Incorporating interprofessional, collaborative medical–legal education into undergraduate medical education can help future physicians understand the importance of screening for and identifying SDH and of advocating for the inclusion of lawyers on care coordination teams to help improve the health status of their patients. Such education may result in an increased likelihood that physicians will screen patients for SDH and health-harming legal needs. Our survey results indicate that after participating in our innovative curriculum, medical students reported being more likely to refer patients to a legal resource, such as an MLP, and to recognize the influence a lawyer can have on improving patient care when the lawyer is part of the treatment or care coordination team.
Our preliminary assessment of our curriculum’s impact was limited by the low response rate. This may have overstated the results and introduced the potential for bias (i.e., the students more likely to screen may also have been more likely to respond). Conversely, because the medical students in this study chose to enroll in a medical school with a mission of assisting the low-income population, their baseline level of knowledge and awareness regarding the effects of SDH on health may have understated the impact of this educational experience for the general medical student population.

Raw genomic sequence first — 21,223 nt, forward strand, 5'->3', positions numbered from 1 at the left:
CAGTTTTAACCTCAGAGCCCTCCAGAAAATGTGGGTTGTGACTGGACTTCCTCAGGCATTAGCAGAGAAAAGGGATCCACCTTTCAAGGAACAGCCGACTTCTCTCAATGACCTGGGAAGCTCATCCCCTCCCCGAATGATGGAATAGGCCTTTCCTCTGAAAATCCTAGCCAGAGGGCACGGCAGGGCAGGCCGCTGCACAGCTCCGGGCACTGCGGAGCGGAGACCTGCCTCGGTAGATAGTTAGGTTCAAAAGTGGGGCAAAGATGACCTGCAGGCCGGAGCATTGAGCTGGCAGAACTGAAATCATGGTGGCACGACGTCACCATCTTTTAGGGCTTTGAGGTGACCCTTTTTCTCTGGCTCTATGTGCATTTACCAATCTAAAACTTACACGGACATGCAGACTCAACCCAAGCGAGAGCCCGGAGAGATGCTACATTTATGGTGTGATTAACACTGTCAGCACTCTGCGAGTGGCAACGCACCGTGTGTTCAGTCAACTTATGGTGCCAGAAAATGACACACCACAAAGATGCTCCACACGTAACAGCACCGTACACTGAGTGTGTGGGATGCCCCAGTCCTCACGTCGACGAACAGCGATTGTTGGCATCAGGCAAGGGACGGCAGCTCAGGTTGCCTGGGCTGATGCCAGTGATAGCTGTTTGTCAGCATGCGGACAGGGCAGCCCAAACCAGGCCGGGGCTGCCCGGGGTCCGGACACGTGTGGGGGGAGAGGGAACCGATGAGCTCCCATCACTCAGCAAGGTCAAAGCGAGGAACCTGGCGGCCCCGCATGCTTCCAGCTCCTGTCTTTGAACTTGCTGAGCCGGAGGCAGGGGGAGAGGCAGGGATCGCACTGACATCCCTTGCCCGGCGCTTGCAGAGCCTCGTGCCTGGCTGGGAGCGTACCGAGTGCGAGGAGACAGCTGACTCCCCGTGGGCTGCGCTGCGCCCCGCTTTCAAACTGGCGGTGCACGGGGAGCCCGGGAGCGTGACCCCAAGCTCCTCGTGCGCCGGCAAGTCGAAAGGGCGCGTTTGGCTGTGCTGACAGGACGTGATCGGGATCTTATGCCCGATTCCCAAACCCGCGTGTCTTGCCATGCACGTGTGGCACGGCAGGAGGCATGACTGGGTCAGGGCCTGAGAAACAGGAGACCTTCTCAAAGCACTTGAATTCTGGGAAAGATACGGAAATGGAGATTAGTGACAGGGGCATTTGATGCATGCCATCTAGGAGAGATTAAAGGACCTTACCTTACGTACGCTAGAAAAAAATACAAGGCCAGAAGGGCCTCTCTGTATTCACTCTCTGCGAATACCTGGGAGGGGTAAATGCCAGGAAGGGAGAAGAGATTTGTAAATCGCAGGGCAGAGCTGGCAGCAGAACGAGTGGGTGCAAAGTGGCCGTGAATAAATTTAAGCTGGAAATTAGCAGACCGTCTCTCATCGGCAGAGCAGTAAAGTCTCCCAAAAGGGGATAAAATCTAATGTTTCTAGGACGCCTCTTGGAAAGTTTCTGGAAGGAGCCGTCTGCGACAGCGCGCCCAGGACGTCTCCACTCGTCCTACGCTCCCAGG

Further analysis of the effects of early education of medical professionals in the practice of interprofessional medical–legal collaboration and the generalizability of this specific type of education to other medical education venues is needed to determine if there is greater patient treatment plan compliance when SDH are addressed, if patient satisfaction with care is increased, and if a more efficient allocation of health care resources results.
Our next steps will include matching pre- and postintervention survey responses by participant to allow the identification of specific effects of our educational program on attitudes toward screening for SDH and MLP collaboration. In the future, we will administer an additional evaluation prior to graduation to assess the long-term impact of this curriculum. We also plan to propose multicenter studies, through the participants in the National Center for Medical-Legal Partnership, to further understand the particular components of interprofessional education that result in individuals’ changes in knowledge, skills, and perceptions and in improved practice of screening for and addressing SDH issues.